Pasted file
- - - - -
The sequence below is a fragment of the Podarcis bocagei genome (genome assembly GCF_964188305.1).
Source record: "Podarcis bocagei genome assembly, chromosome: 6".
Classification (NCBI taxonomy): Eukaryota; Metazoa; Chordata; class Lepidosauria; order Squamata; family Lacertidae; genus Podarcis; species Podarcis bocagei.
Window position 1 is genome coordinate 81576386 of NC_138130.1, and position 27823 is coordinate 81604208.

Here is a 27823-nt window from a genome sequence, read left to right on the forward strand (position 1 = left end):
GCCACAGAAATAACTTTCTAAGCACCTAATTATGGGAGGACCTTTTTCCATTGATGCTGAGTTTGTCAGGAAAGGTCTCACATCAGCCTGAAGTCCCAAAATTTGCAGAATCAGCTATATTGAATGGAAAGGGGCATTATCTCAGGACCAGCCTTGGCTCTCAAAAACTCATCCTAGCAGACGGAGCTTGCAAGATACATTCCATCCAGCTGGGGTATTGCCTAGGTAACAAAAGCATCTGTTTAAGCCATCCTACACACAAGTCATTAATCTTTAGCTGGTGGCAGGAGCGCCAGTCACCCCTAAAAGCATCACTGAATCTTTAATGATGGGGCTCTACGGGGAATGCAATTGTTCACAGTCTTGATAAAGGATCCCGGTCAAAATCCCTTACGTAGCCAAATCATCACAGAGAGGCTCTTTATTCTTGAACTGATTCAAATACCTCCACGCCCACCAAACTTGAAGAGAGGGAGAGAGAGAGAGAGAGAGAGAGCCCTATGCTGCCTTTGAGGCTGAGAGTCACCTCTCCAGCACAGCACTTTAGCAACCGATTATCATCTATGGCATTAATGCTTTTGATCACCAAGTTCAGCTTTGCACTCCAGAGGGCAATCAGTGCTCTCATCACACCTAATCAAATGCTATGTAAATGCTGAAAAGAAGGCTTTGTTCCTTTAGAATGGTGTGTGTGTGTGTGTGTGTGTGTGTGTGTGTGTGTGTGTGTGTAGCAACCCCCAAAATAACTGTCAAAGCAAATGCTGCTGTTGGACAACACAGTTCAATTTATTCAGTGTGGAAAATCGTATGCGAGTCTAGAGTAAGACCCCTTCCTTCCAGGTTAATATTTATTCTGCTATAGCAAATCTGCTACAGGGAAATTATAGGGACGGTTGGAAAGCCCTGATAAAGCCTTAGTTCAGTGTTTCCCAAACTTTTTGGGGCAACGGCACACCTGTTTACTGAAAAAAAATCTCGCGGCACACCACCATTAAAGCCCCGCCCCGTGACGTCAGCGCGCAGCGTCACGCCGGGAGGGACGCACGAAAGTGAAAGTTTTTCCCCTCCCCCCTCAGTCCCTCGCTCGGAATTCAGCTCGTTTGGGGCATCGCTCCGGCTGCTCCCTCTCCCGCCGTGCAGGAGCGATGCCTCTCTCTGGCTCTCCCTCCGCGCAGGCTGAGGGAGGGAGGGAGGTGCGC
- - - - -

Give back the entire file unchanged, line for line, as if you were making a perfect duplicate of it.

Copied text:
The sequence below is a fragment of the Podarcis bocagei genome (genome assembly GCF_964188305.1).
Source record: "Podarcis bocagei genome assembly, chromosome: 6".
Classification (NCBI taxonomy): Eukaryota; Metazoa; Chordata; class Lepidosauria; order Squamata; family Lacertidae; genus Podarcis; species Podarcis bocagei.
Window position 1 is genome coordinate 81576386 of NC_138130.1, and position 27823 is coordinate 81604208.

Here is a 27823-nt window from a genome sequence, read left to right on the forward strand (position 1 = left end):
GCCACAGAAATAACTTTCTAAGCACCTAATTATGGGAGGACCTTTTTCCATTGATGCTGAGTTTGTCAGGAAAGGTCTCACATCAGCCTGAAGTCCCAAAATTTGCAGAATCAGCTATATTGAATGGAAAGGGGCATTATCTCAGGACCAGCCTTGGCTCTCAAAAACTCATCCTAGCAGACGGAGCTTGCAAGATACATTCCATCCAGCTGGGGTATTGCCTAGGTAACAAAAGCATCTGTTTAAGCCATCCTACACACAAGTCATTAATCTTTAGCTGGTGGCAGGAGCGCCAGTCACCCCTAAAAGCATCACTGAATCTTTAATGATGGGGCTCTACGGGGAATGCAATTGTTCACAGTCTTGATAAAGGATCCCGGTCAAAATCCCTTACGTAGCCAAATCATCACAGAGAGGCTCTTTATTCTTGAACTGATTCAAATACCTCCACGCCCACCAAACTTGAAGAGAGGGAGAGAGAGAGAGAGAGAGAGAGCCCTATGCTGCCTTTGAGGCTGAGAGTCACCTCTCCAGCACAGCACTTTAGCAACCGATTATCATCTATGGCATTAATGCTTTTGATCACCAAGTTCAGCTTTGCACTCCAGAGGGCAATCAGTGCTCTCATCACACCTAATCAAATGCTATGTAAATGCTGAAAAGAAGGCTTTGTTCCTTTAGAATGGTGTGTGTGTGTGTGTGTGTGTGTGTGTGTGTGTGTGTGTGTGTAGCAACCCCCAAAATAACTGTCAAAGCAAATGCTGCTGTTGGACAACACAGTTCAATTTATTCAGTGTGGAAAATCGTATGCGAGTCTAGAGTAAGACCCCTTCCTTCCAGGTTAATATTTATTCTGCTATAGCAAATCTGCTACAGGGAAATTATAGGGACGGTTGGAAAGCCCTGATAAAGCCTTAGTTCAGTGTTTCCCAAACTTTTTGGGGCAACGGCACACCTGTTTACTGAAAAAAAATCTCGCGGCACACCACCATTAAAGCCCCGCCCCGTGACGTCAGCGCGCAGCGTCACGCCGGGAGGGACGCACGAAAGTGAAAGTTTTTCCCCTCCCCCCTCAGTCCCTCGCTCGGAATTCAGCTCGTTTGGGGCATCGCTCCGGCTGCTCCCTCTCCCGCCGTGCAGGAGCGATGCCTCTCTCTGGCTCTCCCTCCGCGCAGGCTGAGGGAGGGAGGGAGGTGCGC